Friday, 16 October 2015

Life Is A Healthy Garden


Wouldn't you like a garden this this one; thriving, lush and disease free?
So nice you could hold a tea party.
Sometimes our garden plants go along for years then all of a sudden, they drop dead and we’re left wondering why?
The answer can lie in a number of different factors and a slip in hygiene practises in the garden sometimes has a role to play in the demise of your plant.
So what does that mean for us gardeners?
Let’s find out with Soil Scientist Penny Smith

Your soil is a living eco-system so don't go pouring anti-fungal drenches on your soil or you will end up with no micro-organisms.
Spray tools with methylated spirits and water solution
Hygiene practises in the garden is more than just keeping your garden tidy.
Pathogens can lie dormant for many years, just waiting for the right conditions.
Good garden hygiene, is sometimes referred to as “clean gardening practices”, will help to prevent the build up of pathogens and pests.
Make their life short in your garden by following best hygiene practises.
Secateurs can spread fungal problems, so clean tools between plants.
In fact after the jobs done, spray all the tools that you have used with a 70% methylated spirits and 30% water solution. Keep the solution in a labelled spray bottle where you keep your garden tools.
Disease-spreading organisms can, and will, be carried from plant to plant by using contaminated pots, trays, soil, tools and even our hands if proper precautions are not taken.
Pots, seed trays and propagating tools should be kept scrupulously clean on an ongoing basis.
Growing containers should be thoroughly cleaned and disinfected before each replanting. They can be scrubbed and cleaned using water and a natural detergent and then disinfected by soaking in a 10% bleach solution before being rinsed with clear water and allowed to dry.
Better yet, a quality garden disinfectant may be used for this purpose. Cutting and digging tools, including hands, should also be washed and disinfected after each use

If you have any questions about hygiene practises in the garden or have some information you’d like to share, why not email or write in to 2RRR P.O. Box 644 Gladesville
NSW 1675


Perilla (Perilla frutescens) also called Beefsteak plant, Chinese Basil and Purple Mint
Perilla belongs in the Mint or Lamiaceae family and originates in China and Central Asia.
Perilla has some amazing properties that will surprise you.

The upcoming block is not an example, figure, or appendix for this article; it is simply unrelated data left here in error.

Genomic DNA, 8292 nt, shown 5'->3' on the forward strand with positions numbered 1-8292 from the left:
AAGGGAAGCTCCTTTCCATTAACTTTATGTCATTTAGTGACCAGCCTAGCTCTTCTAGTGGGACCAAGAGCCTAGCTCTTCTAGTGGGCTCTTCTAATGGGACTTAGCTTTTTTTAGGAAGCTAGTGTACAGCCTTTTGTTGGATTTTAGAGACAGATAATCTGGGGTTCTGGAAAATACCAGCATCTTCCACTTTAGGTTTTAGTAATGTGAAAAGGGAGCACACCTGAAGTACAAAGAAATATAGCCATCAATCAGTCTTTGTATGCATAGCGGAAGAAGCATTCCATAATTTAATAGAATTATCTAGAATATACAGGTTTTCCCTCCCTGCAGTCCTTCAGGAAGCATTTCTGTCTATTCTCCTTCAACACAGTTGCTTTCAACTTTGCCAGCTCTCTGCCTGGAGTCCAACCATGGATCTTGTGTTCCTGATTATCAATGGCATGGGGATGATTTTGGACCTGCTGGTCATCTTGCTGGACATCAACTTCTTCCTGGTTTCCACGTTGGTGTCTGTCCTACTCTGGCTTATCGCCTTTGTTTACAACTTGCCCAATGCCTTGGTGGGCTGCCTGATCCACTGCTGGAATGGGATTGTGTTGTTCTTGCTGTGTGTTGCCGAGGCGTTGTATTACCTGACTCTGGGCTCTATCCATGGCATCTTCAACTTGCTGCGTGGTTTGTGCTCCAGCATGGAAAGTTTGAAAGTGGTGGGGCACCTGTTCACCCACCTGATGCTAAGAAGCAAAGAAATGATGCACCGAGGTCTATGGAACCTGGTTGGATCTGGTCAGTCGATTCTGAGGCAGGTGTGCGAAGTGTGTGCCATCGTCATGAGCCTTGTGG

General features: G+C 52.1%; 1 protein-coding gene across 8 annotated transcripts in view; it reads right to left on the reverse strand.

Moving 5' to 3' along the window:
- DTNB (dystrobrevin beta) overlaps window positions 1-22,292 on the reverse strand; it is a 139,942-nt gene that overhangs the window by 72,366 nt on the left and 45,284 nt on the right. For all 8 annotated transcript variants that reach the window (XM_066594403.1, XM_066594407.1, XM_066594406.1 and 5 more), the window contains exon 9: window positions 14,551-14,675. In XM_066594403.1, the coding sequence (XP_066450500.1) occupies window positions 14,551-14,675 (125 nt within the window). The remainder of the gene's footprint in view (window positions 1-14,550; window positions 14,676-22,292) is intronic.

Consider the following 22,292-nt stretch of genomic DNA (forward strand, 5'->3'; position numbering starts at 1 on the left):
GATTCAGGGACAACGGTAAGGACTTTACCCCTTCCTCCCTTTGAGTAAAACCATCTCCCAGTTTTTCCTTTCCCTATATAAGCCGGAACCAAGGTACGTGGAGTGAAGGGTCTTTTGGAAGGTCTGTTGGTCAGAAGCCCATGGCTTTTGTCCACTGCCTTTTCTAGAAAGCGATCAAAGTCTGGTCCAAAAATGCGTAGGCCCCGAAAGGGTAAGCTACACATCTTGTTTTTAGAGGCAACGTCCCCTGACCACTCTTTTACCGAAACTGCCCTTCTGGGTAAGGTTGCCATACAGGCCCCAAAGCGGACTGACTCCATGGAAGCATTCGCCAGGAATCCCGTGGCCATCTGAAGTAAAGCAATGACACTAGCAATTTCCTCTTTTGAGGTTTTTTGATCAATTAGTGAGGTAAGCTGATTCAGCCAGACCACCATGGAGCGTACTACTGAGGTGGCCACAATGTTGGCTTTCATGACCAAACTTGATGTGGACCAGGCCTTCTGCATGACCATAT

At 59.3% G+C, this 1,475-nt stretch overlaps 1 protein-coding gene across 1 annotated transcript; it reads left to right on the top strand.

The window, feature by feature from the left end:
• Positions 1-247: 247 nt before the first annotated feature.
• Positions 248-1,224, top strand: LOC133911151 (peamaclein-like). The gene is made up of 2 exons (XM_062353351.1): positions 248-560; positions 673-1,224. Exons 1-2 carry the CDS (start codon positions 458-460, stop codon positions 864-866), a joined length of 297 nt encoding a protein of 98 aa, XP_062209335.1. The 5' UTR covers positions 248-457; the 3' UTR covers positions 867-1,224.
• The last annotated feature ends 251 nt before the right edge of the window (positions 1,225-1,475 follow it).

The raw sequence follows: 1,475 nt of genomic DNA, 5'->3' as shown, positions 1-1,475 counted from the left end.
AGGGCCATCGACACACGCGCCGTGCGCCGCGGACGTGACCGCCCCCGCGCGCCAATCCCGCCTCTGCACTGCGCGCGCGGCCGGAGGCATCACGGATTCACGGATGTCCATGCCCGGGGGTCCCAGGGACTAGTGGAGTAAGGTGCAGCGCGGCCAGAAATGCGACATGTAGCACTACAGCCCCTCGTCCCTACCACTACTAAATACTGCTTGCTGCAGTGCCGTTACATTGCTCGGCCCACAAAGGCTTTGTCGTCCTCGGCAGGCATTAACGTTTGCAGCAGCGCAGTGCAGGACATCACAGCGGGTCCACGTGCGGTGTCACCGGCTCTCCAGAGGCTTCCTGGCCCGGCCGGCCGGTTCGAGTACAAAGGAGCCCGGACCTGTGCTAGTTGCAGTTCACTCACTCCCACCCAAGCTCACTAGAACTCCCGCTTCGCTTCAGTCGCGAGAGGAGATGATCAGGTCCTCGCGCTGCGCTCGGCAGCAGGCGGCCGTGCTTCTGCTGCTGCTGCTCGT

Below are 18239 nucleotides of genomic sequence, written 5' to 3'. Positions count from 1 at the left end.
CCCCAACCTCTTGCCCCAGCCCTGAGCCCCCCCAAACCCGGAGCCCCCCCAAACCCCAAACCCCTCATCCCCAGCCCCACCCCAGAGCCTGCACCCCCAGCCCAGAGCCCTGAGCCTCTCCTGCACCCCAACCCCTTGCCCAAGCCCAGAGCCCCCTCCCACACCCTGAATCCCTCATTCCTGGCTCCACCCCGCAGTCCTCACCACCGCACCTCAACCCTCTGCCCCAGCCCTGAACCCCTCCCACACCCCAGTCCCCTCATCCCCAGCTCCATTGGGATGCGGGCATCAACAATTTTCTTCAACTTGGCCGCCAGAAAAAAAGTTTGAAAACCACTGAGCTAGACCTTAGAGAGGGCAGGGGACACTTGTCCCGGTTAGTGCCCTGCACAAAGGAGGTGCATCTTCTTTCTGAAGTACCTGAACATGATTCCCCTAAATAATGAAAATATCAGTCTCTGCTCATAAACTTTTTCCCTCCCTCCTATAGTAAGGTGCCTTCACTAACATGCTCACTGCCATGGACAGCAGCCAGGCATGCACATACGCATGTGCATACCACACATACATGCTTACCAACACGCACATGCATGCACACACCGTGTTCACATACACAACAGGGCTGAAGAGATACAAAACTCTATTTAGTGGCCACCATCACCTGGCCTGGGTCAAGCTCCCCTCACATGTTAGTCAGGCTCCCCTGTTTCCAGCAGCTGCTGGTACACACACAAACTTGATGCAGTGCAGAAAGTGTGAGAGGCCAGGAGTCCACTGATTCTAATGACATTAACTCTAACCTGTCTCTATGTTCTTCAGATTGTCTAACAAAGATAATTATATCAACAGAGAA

You’ll be amazed to hear that one of the components of the volatile oil extracted from perilla; Perilla-aldehyde, can be made into a sweetener, said to be 2000 times sweeter than sugar, with very low kilojoules. 
This sweetener has been used as a substitute for maple sugar or licorice in processed foods.
Not only that amazing fact but analysis of perilla’s anti-microbial properties, has shown it to have over one thousand times the strength of synthetic food preservatives.
Did you know that Perilla is grown as an oil seed crop from Japan to northern India?
The oil makes UP HALF the seed’s weight!

The oil is used not just used in cooking as you might use linseed oil, but it’s also got industrial applications such as in paint, printing, and paper manufacture. 
Perilla contains a natural red pigment called shisonin which is used in food processing as a colourant.
So what is Perilla then?
Perilla is a fast growing annual plant that grows to around 50cm to 1m tall.
Perilla comes in several varieties and the leaf size and shape look a lot like unpatterned coleus or large a leafed Basil plant.
There is also a frilly, purple-leafed variety that’s quite ornamental as well as being used in cooking.
If you saw the purple variety you might think that the leaves are a bit similar to Beefsteak plant or Iresine herbstii.
Perilla the plant itself has two lipped flowers in either white, pink or lavender-purple, that grow in the leaf axils and terminal spikes.
The plant has a very bushy canopy of opposit leaves forming on square stems, like all Mint family plants.
Leaves are oval shaped to 15cm long, and are aromatic with a fresh flavour similar to lemon and mint.
Perilla will grow from seed but needs cool conditions and light to germinate.
Before sowing, garden suppliers recommend that you place the perilla seeds into a bowl or glass that contains a couple of cm’s of water.
Soak the seeds overnight or for 12 hours.
Sprinkle the seed where it is to grow in autumn or in early to late spring’
Because Perilla is a herb, you could grow this in a tub or pot if you live in colder districts.
For growing Perilla pick a sunny and well-drained spot with some afternoon shade if the summers are hot.
Add plenty of organic material to the soil and keep it moist.
In temperate climates, the plant is self-sowing, but the seeds aren’t viable after long storage, and germination rates are low after a year.
However if you don’t want it to self-seed, cut off the flower spikes as they appear.
This will also increase the life of the plant.
There are a couple of companies that sell the seeds either listed under Salad Greens or Asian Vegetables.